Immediately upon entry to the emergency room, I was given a mask, ushered into an adjoining area away from people, asked a few pertinent questions about Ebola, Tuberculosis and how I felt, then within two minutes escorted into a temporary isolation room. First rule of thumb, don’t worry about perfection, remove the patient from 80 percent or more of the population. The needs of the many truly do outweigh the needs of the few.
I then met my first two doctors, who gave me morphine to calm and suppress my cough, and hopefully stem any bleeding that might be happening. My blood pressure was a calm, cool, and collected 221 over 117. Yes, it is a minor miracle I did not also have a stroke. Their goal? Rule out the most infectious diseases that are problematic right now; Ebola and Tuberculosis. Did they really need to ask me questions about Ebola? Well I do travel a lot. I had been to Victoria, British Columbia, but surely it was not the hotbed of Ebola everyone thought it was, so ruling out Ebola was pretty easy. That and I had no other symptoms. This is where their 80/20 rule and deductive reasoning got bogged down. I did not fit the stereotype. I did not have the symptoms they expected. They were not going to get perfection here so forge ahead they did.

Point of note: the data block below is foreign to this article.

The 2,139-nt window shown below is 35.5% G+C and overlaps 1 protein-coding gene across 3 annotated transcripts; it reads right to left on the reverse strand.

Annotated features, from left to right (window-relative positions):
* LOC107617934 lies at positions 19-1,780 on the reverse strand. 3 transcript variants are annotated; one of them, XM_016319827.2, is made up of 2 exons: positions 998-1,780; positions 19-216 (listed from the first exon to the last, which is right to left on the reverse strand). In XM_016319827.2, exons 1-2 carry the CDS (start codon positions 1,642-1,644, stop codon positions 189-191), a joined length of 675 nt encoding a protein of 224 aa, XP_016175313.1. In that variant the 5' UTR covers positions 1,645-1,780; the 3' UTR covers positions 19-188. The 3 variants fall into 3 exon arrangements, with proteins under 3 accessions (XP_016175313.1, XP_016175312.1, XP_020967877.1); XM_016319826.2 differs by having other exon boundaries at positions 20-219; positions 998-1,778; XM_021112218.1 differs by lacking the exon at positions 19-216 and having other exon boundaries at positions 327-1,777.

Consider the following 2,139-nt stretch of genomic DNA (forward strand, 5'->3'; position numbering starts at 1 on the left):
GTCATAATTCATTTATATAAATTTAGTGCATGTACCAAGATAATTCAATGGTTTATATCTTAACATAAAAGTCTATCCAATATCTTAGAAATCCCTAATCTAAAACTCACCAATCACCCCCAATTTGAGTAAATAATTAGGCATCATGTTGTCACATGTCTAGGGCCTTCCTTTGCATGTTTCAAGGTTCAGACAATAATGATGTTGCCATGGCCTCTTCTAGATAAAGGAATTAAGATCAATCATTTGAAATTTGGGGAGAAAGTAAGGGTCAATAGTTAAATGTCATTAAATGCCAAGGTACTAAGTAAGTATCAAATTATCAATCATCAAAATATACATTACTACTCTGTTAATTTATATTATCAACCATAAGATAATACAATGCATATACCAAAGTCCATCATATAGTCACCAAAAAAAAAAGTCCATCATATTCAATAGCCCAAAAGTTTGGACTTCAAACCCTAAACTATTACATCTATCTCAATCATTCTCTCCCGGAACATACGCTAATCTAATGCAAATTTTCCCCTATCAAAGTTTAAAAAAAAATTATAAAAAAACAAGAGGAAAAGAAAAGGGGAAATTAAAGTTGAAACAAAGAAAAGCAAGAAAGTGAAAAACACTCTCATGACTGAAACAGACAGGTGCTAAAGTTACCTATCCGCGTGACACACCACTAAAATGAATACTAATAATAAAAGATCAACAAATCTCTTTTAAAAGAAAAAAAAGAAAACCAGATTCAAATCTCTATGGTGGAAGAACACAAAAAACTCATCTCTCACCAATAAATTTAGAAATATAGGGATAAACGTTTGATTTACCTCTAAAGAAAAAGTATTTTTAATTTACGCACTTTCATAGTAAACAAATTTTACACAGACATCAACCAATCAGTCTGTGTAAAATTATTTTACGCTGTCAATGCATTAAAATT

I was moved to a more permanent isolation room with a negative airflow venting system – that does not allow the air from my room to get out to the rest of the hospital. There was a room to actually get into my room. Which can be disconcerting as you watch a hoard of doctors outside your door in their private room, clearly conjecturing about their “flavor of the month” patient. They all wanted a piece of me, it was quite clear, especially now that they did not have Ebola and Tuberculosis to throw around. Having said that, I must say, if you really have to be in the hospital, this is the way to go. The room is huge, extremely private with no roommates, and the negative airflow venting system was a lovely white noise to doze off to. There were some other perks too but bragging about a hospital room seems awkward at best. Doctors 3, 4, 5, and 6 enter into my room looking just short of a HAZMAT team out for an evening stroll. They start in with 20 questions, ordering lots of blood draws for testing. “Hey guys… I already lost a pint, take it easy okay?” Their goal? Rule out autoimmune diseases so no one can give anything to me and make my lungs worse. Doctor 6 insists the blood came from a cut in my throat. Really doctor 6? Really??? Well, this is progress over perfection.